The One Book you recommend for self improvement and/or productivity?
Stephen King’s On Writing. Is it self-improvement? Not really. But it’s brilliant for writers. It provides something of a playbook for creating effectively. It’s played a big role in helping me design my life such that I can work and write in isolation while also building a company and tending to relationships.
Can you tell us about your use of journaling and goal tracking?
I journal every day, for at least 30 minutes. I write down or tend to my to-do lists every day. Both are part of the routine and the routine is everything.
You’re the editor of a major medium publication, the founder of New Voices, you have your own website, and you write. How do you split your time between those projects and your private life?
It sort of all gets jumbled into the same life. I’m always reading, always writing. I do budget my time and schedule. I set aside time for client work, growing New Voices, working on PS… But more what I do is wake up, check my to-do and goals list, rearrange it to ensure I’m getting done what I need to get done that day. Then I get to work, churning through the list.
I will say that I try my best to make time, however I can, to read and write every day. At least an hour of both, preferably more. Making sure you get your practice in every day with the reading and the writing is what’s most important to me. It’s how you stay sharp and get better, which is ultimately all I want to do.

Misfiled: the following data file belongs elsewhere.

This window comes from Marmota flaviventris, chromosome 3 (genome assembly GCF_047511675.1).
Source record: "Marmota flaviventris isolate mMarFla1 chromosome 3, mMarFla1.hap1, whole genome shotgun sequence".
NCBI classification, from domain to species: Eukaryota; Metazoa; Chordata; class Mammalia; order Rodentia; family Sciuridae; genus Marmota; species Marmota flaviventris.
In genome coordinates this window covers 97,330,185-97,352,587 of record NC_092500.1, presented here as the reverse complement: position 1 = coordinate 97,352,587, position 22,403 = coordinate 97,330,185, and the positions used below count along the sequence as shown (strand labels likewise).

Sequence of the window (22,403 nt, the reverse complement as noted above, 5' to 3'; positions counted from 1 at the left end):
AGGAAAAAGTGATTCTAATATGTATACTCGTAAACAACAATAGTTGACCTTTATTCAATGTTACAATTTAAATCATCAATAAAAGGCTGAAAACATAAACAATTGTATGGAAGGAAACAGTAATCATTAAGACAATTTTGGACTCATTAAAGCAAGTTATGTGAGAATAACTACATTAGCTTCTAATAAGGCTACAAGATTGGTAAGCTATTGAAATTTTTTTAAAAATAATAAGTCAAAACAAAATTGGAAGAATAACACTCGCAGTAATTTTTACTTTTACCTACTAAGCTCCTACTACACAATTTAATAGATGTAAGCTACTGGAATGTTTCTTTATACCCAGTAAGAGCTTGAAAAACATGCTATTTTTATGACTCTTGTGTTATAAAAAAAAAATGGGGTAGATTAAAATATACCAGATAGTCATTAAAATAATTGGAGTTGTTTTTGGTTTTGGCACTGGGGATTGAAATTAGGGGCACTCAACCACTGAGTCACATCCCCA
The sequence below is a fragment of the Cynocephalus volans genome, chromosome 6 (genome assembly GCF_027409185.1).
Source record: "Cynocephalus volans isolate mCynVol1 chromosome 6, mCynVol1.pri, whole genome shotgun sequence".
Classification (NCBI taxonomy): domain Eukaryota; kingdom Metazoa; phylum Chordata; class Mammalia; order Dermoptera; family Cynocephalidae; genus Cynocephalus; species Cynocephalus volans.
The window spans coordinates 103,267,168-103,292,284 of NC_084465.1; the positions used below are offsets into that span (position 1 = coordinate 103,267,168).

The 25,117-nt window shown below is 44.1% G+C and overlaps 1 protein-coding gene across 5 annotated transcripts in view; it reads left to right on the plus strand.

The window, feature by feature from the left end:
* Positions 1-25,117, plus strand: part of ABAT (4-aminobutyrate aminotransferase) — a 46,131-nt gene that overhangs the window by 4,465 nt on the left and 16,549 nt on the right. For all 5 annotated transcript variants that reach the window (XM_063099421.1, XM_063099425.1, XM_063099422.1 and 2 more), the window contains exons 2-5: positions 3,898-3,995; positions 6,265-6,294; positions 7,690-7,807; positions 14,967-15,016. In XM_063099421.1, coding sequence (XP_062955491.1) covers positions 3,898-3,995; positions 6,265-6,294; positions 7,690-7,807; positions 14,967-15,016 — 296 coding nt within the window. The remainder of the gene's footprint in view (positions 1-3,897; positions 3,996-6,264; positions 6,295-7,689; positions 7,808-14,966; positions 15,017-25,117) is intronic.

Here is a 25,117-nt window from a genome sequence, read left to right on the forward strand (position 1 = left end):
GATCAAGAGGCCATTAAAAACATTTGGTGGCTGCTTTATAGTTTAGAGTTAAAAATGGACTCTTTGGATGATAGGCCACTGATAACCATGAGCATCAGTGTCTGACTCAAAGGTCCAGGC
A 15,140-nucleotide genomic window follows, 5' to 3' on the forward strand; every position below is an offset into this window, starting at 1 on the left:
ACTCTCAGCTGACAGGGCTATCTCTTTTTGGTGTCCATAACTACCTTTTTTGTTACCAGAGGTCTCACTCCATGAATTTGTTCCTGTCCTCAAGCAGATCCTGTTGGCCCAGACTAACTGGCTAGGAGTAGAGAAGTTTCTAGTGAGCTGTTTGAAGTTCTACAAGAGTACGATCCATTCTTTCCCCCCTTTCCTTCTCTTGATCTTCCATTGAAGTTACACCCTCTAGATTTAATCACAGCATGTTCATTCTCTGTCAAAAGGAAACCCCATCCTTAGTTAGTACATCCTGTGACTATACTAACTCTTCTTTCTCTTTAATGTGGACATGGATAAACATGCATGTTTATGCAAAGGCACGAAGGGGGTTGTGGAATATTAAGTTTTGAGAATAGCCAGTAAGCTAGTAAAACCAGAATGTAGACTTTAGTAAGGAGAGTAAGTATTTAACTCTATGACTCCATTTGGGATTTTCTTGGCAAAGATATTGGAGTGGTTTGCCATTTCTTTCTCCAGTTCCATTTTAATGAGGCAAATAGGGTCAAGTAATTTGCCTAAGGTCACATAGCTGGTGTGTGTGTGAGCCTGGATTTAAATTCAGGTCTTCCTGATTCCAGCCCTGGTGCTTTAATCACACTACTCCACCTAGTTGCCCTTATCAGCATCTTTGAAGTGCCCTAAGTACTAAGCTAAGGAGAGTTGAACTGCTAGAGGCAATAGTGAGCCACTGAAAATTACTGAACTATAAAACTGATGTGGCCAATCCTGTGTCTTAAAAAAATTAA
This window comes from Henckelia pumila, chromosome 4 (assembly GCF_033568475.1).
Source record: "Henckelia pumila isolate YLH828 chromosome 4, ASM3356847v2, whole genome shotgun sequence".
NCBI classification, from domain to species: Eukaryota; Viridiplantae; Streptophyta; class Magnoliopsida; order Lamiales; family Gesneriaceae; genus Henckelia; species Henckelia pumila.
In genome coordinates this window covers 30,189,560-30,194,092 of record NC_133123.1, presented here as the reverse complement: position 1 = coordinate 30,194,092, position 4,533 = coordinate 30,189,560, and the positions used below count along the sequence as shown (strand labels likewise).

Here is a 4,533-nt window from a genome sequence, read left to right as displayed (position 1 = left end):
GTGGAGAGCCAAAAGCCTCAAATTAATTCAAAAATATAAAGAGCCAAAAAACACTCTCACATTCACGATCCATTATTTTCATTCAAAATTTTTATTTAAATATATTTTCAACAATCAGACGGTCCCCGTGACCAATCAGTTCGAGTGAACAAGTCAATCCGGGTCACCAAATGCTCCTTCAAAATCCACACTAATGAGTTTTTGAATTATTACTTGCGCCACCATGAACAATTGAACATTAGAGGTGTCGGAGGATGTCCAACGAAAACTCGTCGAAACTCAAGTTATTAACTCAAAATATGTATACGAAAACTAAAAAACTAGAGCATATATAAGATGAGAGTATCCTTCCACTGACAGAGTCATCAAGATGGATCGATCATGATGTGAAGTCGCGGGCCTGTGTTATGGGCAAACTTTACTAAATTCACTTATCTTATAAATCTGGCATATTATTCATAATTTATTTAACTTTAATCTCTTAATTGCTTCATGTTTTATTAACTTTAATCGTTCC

How important is time off for you?
It’s really important to invest in the relationships/people in your life, so I try and take time every weekend to see friends, talk with my family, and hang out with my wife. But I still work every day. I want to be working. It’s hard to pull myself away.
Investing in yourself is a big driver for success. What is one of the most recent ways you’ve invested in yourself?
I read as much as I can, and try to learn as much as I can, too. Whether by meeting with mentor-ish people, taking classes… I have big goals, but I know I have a long way to go before I’m anywhere close to good enough to achieve them. I acknowledge that getting better at writing, company building, editing, reading, talking… is probably the most important investment I can make continuously, day in day out.
If you could have a coffee and talk about anything with a personality (dead or alive) you admire, who would it be and why?
Either André 3000, Barack Obama, or Ben Fountain.
André 3000, on top of being the best bar-for-bar rapper of all time, grew so much as an artist over his career, it would be super interesting to learn how he invested in himself (and what he protected about himself) to do that.
Barack is without a doubt brilliant, and it would be incredible to step even for a bit inside his mind and learn more about how he goes about decision making.
Fountain, on top of being maybe the best writer in America, didn’t experience real success until his 40’s, after more than a decade of trying and not making much progress. He didn’t take the traditional route to literary stardom, and I’d love to learn about how he did it and how he stayed the course. All writers are familiar with rejection, and if nothing else, Fountain’s advice would be inspiring.
There you have it. I want to personally thank my guest for taking the time to provide me and my readers with insightful answers. I am deeply grateful to Dan Moore. Thanks a lot, keep up the great work, and all the best with your publication(s)!
And thanks to you for reading my content!